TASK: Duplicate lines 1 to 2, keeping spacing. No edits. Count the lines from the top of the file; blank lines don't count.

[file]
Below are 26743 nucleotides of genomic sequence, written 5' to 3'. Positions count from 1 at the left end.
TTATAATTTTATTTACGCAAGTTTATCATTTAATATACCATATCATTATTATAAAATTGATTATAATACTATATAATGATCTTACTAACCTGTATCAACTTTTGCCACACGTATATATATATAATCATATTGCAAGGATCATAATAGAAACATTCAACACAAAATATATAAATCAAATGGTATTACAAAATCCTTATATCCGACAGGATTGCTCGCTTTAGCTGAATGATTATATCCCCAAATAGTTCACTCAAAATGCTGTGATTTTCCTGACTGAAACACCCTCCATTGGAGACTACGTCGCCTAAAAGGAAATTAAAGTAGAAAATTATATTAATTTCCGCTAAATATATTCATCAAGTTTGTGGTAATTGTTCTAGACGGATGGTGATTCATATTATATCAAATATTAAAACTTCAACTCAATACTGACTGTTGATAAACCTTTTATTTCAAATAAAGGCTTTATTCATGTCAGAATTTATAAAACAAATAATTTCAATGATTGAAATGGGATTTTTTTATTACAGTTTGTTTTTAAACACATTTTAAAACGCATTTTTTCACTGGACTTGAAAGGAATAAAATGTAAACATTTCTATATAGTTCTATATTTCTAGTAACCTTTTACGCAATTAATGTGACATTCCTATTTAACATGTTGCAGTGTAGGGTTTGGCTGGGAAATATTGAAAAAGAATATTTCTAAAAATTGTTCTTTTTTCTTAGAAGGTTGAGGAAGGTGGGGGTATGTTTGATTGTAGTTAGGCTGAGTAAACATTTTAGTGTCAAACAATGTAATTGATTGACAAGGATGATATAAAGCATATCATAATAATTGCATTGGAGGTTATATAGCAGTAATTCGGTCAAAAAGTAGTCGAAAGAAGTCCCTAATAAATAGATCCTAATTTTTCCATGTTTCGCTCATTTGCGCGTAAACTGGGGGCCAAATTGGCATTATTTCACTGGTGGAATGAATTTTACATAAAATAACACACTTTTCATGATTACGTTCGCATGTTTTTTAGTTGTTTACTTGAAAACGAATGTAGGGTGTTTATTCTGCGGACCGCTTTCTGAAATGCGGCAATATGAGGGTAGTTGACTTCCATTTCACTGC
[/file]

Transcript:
Below are 26743 nucleotides of genomic sequence, written 5' to 3'. Positions count from 1 at the left end.
TTATAATTTTATTTACGCAAGTTTATCATTTAATATACCATATCATTATTATAAAATTGATTATAATACTATATAATGATCTTACTAACCTGTATCAACTTTTGCCACACGTATATATATATAATCATATTGCAAGGATCATAATAGAAACATTCAACACAAAATATATAAATCAAATGGTATTACAAAATCCTTATATCCGACAGGATTGCTCGCTTTAGCTGAATGATTATATCCCCAAATAGTTCACTCAAAATGCTGTGATTTTCCTGACTGAAACACCCTCCATTGGAGACTACGTCGCCTAAAAGGAAATTAAAGTAGAAAATTATATTAATTTCCGCTAAATATATTCATCAAGTTTGTGGTAATTGTTCTAGACGGATGGTGATTCATATTATATCAAATATTAAAACTTCAACTCAATACTGACTGTTGATAAACCTTTTATTTCAAATAAAGGCTTTATTCATGTCAGAATTTATAAAACAAATAATTTCAATGATTGAAATGGGATTTTTTTATTACAGTTTGTTTTTAAACACATTTTAAAACGCATTTTTTCACTGGACTTGAAAGGAATAAAATGTAAACATTTCTATATAGTTCTATATTTCTAGTAACCTTTTACGCAATTAATGTGACATTCCTATTTAACATGTTGCAGTGTAGGGTTTGGCTGGGAAATATTGAAAAAGAATATTTCTAAAAATTGTTCTTTTTTCTTAGAAGGTTGAGGAAGGTGGGGGTATGTTTGATTGTAGTTAGGCTGAGTAAACATTTTAGTGTCAAACAATGTAATTGATTGACAAGGATGATATAAAGCATATCATAATAATTGCATTGGAGGTTATATAGCAGTAATTCGGTCAAAAAGTAGTCGAAAGAAGTCCCTAATAAATAGATCCTAATTTTTCCATGTTTCGCTCATTTGCGCGTAAACTGGGGGCCAAATTGGCATTATTTCACTGGTGGAATGAATTTTACATAAAATAACACACTTTTCATGATTACGTTCGCATGTTTTTTAGTTGTTTACTTGAAAACGAATGTAGGGTGTTTATTCTGCGGACCGCTTTCTGAAATGCGGCAATATGAGGGTAGTTGACTTCCATTTCACTGC